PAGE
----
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The use of beaver secretions, called castoreum, is not as bizarre as it may sound.

Mike Pomranz
June 11, 2018

Any publicity is good publicity, and for New Hampshire-based spirits brand Tamworth Distilling, that includes the inevitable chatter that’s sure to pop up after deciding to flavor a new limited-edition whiskey with castoreum—a secretion that comes from a beaver’s castor sacs located not too far from its tail by the rodent’s bottom.

House of Tamworth Eau de Musc, as the beaver-based whiskey is called, is actually a lot less crazy than it may sound—not particularly far off from saying that a honey bourbon has been spiked with bee vomit. Though beaver bum secretions might sound way grosser, with its sweet notes of vanilla and fruit, castoreum has actually been used as a flavoring additive for hundreds of years and is totally acceptable according to the Food and Drug Administration. In fact, according to the distillery government approval is where this story starts.

“As we build recipes, each one has to be reviewed by the [Alcohol and Tobacco Tax and Trade Bureau]. This is common practice and generally bases the acceptance of these formulas on FDA certified ingredients,” Tamworth Distilling explains on its website. “The generally recognized as safe list (GRAS) is actually pretty small, especially when you are in the exploratory phase of spirits. There are a few really odd ingredients and castoreum is one of them.”

The unique details behind this particular ingredient led to further exploration, and the distillers were intrigued by what they found. “The sac excretion exhibits bright and fruit qualities (raspberry) and rich leathery notes along with creamy vanilla aroma. These notes are also very common among barrel aged spirits, so a natural progression took place,” Tamworth continues. “The result is a rich, full bodied 2-year bourbon that bolsters a vanillic nose and fruity, floral finish—a medley of charming flavors that are sure to impress.”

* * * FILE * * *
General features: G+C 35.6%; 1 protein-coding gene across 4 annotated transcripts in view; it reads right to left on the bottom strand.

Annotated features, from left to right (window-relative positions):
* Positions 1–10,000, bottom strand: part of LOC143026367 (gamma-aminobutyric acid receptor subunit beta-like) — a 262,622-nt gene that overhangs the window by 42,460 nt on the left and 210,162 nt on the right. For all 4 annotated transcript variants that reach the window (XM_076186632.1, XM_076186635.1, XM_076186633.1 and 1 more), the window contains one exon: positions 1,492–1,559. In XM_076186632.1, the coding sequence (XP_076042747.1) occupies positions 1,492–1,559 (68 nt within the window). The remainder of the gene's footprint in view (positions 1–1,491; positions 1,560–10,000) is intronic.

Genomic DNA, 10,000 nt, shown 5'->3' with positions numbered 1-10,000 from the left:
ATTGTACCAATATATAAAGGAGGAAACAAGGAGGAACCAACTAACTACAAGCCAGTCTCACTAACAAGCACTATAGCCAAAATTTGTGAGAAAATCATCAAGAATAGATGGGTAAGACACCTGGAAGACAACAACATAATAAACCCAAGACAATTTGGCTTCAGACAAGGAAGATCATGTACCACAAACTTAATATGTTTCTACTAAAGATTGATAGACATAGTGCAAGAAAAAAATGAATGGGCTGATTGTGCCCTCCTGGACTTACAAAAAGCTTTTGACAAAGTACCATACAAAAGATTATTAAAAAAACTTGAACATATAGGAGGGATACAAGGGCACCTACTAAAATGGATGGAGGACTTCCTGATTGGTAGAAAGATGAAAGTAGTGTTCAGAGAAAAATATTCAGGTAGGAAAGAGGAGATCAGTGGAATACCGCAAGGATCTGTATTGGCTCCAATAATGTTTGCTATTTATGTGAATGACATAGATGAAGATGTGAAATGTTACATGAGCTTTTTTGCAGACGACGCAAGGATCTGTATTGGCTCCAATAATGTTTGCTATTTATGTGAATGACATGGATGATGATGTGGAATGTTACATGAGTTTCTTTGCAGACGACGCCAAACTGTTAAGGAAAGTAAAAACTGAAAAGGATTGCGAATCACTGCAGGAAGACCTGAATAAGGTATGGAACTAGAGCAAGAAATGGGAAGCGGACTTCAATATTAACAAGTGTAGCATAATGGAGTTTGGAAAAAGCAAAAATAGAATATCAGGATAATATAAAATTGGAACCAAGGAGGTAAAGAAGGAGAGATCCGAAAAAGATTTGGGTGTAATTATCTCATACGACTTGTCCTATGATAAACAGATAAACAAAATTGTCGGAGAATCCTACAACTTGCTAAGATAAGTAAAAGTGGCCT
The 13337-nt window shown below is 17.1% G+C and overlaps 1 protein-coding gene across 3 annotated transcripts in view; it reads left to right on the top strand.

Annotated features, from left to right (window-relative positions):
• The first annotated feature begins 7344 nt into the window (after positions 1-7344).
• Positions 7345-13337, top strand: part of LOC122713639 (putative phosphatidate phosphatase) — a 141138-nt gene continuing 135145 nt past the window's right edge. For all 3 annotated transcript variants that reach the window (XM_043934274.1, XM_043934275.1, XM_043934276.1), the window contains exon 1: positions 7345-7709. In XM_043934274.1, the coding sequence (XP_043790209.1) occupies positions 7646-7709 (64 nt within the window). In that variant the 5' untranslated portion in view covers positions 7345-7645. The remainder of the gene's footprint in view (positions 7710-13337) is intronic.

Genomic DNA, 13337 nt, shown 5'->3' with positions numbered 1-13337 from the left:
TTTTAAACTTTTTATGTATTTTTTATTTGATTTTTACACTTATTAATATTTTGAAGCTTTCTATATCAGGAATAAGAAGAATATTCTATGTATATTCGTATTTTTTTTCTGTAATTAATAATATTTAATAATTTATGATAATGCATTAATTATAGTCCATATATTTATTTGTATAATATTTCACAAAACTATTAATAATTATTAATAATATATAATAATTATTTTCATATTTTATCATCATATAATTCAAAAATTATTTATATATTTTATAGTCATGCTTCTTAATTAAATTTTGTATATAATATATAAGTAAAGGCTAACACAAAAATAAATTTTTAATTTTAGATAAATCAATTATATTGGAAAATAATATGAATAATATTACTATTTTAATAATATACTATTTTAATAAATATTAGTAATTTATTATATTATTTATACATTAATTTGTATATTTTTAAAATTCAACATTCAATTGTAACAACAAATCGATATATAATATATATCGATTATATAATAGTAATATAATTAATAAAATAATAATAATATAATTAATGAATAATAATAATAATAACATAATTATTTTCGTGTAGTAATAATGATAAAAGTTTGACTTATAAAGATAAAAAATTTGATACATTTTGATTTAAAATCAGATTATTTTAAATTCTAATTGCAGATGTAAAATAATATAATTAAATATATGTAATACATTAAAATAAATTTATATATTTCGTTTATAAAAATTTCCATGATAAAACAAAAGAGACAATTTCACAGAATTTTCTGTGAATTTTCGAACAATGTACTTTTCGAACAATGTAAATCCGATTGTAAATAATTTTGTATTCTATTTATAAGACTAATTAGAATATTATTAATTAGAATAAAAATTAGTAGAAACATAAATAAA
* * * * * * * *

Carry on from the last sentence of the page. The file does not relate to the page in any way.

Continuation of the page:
"I have always been intrigued by the use of castoreum in food and luxury products," Steven Grasse, head distiller of Tamworth Distilling, said in a statement to Food & Wine. "There was a time when it was ubiquitous and used widely as a flavoring agent and in perfume. In fact, it’s still used in a number of products today and considered by the FDA to be a ‘Natural Flavoring.’ I was curious what would it taste like in one of our unreleased bourbons from Tamworth Distilling—so we tried it, and it worked beautifully."

If you’re equally intrigued by castoreum (it’ll certainly spark some discussion when pulled from your liquor cabinet, no matter how tipsy you already are), you’ll probably want to hunt down a bottle sooner than later. Eau de Musc is a limited-edition release, available in small, 200-milliliter bottles, with a reported price tag of $65.

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